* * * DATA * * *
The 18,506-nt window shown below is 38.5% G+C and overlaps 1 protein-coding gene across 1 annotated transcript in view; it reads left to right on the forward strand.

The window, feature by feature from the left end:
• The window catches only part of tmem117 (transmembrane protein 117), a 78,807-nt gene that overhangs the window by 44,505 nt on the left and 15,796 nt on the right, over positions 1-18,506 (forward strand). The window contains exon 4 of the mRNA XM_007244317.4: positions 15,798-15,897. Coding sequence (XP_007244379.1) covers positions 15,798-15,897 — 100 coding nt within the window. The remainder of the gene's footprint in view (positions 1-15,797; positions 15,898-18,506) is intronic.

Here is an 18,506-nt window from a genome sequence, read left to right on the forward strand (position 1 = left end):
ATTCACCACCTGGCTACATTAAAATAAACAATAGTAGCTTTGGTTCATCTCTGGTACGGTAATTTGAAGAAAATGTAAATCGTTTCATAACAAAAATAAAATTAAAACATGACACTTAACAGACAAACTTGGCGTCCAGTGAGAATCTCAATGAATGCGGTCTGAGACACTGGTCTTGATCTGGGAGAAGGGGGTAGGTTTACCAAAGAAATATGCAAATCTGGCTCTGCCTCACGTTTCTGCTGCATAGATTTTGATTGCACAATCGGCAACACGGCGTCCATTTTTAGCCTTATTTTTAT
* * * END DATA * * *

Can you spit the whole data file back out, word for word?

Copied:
The 18,506-nt window shown below is 38.5% G+C and overlaps 1 protein-coding gene across 1 annotated transcript in view; it reads left to right on the forward strand.

The window, feature by feature from the left end:
• The window catches only part of tmem117 (transmembrane protein 117), a 78,807-nt gene that overhangs the window by 44,505 nt on the left and 15,796 nt on the right, over positions 1-18,506 (forward strand). The window contains exon 4 of the mRNA XM_007244317.4: positions 15,798-15,897. Coding sequence (XP_007244379.1) covers positions 15,798-15,897 — 100 coding nt within the window. The remainder of the gene's footprint in view (positions 1-15,797; positions 15,898-18,506) is intronic.

Here is an 18,506-nt window from a genome sequence, read left to right on the forward strand (position 1 = left end):
ATTCACCACCTGGCTACATTAAAATAAACAATAGTAGCTTTGGTTCATCTCTGGTACGGTAATTTGAAGAAAATGTAAATCGTTTCATAACAAAAATAAAATTAAAACATGACACTTAACAGACAAACTTGGCGTCCAGTGAGAATCTCAATGAATGCGGTCTGAGACACTGGTCTTGATCTGGGAGAAGGGGGTAGGTTTACCAAAGAAATATGCAAATCTGGCTCTGCCTCACGTTTCTGCTGCATAGATTTTGATTGCACAATCGGCAACACGGCGTCCATTTTTAGCCTTATTTTTAT